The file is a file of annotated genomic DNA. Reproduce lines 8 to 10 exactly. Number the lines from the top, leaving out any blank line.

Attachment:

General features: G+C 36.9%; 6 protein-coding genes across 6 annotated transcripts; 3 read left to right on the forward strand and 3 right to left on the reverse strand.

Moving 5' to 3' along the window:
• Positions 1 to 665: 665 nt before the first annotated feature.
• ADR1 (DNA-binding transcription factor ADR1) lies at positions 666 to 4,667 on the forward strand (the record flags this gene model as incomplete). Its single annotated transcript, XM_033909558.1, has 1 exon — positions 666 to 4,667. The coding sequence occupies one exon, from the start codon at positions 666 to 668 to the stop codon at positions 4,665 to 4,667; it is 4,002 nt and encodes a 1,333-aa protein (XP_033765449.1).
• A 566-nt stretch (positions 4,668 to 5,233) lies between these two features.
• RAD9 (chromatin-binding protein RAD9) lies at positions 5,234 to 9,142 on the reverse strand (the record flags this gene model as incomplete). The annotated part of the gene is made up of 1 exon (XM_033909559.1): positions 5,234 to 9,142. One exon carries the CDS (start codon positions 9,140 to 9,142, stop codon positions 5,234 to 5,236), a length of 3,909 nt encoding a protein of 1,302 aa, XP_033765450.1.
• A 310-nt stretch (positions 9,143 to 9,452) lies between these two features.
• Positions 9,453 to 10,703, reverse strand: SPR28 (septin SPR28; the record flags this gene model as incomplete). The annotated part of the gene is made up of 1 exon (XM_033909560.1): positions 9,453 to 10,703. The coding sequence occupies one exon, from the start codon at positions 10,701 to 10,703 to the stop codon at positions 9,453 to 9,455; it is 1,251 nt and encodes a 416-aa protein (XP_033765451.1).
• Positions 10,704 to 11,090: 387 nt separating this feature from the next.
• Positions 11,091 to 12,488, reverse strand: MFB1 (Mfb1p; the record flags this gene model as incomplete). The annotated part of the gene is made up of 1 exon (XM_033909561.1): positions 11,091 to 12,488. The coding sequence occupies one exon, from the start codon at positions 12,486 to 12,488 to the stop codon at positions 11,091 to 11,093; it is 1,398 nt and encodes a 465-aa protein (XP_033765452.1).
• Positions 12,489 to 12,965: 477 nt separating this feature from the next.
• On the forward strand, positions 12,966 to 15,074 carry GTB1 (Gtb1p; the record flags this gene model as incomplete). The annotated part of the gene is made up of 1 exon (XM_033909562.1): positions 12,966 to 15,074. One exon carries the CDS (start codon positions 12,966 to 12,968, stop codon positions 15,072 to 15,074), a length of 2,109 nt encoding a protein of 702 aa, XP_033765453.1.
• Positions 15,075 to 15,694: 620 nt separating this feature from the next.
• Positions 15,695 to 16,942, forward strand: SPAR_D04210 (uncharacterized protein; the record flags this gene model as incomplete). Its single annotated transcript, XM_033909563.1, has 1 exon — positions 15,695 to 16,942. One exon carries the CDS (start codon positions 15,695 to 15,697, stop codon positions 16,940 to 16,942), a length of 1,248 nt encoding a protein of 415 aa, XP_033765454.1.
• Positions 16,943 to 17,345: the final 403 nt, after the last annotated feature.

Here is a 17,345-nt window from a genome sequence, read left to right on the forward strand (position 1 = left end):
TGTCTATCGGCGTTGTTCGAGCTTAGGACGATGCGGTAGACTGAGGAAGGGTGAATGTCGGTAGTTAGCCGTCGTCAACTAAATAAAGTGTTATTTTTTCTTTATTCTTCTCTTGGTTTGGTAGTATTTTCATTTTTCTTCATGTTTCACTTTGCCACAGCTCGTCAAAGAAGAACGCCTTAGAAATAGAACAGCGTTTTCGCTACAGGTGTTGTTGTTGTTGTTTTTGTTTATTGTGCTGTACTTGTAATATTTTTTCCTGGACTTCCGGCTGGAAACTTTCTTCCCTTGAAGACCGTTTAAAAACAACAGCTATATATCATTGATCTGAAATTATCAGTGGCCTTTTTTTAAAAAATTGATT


• Positions 9,453 to 10,703, reverse strand: SPR28 (septin SPR28; the record flags this gene model as incomplete). The annotated part of the gene is made up of 1 exon (XM_033909560.1): positions 9,453 to 10,703. The coding sequence occupies one exon, from the start codon at positions 10,701 to 10,703 to the stop codon at positions 9,453 to 9,455; it is 1,251 nt and encodes a 416-aa protein (XP_033765451.1).
• Positions 10,704 to 11,090: 387 nt separating this feature from the next.
• Positions 11,091 to 12,488, reverse strand: MFB1 (Mfb1p; the record flags this gene model as incomplete). The annotated part of the gene is made up of 1 exon (XM_033909561.1): positions 11,091 to 12,488. The coding sequence occupies one exon, from the start codon at positions 12,486 to 12,488 to the stop codon at positions 11,091 to 11,093; it is 1,398 nt and encodes a 465-aa protein (XP_033765452.1).